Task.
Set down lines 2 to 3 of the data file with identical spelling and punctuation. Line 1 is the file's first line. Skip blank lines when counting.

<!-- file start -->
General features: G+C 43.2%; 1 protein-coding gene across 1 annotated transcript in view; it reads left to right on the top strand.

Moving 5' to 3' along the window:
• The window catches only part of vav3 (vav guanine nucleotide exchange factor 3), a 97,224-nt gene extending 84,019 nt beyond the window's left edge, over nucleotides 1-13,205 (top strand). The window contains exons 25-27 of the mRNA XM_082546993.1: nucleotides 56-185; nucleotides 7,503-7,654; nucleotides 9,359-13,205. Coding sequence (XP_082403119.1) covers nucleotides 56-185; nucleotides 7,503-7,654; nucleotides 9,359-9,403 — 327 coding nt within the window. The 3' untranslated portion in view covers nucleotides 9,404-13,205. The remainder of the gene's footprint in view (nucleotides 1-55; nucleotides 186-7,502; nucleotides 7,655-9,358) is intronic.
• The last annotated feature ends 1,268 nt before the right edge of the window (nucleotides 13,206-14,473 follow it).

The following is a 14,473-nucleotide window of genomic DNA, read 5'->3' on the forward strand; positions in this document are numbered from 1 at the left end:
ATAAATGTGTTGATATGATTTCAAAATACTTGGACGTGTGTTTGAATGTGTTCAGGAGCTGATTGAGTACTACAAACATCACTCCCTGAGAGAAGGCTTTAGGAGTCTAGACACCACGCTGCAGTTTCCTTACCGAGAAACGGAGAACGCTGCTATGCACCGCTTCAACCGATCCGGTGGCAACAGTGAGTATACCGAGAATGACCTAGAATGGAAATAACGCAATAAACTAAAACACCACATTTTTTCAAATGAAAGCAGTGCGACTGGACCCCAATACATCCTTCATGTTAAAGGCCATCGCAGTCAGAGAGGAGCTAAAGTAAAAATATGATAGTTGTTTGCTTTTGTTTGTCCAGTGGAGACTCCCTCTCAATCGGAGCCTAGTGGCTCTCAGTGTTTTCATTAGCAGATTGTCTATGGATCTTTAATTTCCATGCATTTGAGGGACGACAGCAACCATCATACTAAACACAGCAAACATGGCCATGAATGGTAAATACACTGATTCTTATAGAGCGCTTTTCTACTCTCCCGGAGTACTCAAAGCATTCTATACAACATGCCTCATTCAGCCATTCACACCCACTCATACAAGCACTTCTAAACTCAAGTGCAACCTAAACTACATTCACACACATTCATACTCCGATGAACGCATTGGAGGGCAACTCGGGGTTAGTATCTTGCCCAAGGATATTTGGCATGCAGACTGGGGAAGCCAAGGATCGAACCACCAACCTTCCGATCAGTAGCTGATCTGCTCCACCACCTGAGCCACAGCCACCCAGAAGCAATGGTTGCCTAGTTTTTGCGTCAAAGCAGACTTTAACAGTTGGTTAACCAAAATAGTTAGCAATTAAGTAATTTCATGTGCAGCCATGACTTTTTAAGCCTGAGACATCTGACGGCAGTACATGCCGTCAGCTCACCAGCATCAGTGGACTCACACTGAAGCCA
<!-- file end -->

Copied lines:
Moving 5' to 3' along the window:
• The window catches only part of vav3 (vav guanine nucleotide exchange factor 3), a 97,224-nt gene extending 84,019 nt beyond the window's left edge, over nucleotides 1-13,205 (top strand). The window contains exons 25-27 of the mRNA XM_082546993.1: nucleotides 56-185; nucleotides 7,503-7,654; nucleotides 9,359-13,205. Coding sequence (XP_082403119.1) covers nucleotides 56-185; nucleotides 7,503-7,654; nucleotides 9,359-9,403 — 327 coding nt within the window. The 3' untranslated portion in view covers nucleotides 9,404-13,205. The remainder of the gene's footprint in view (nucleotides 1-55; nucleotides 186-7,502; nucleotides 7,655-9,358) is intronic.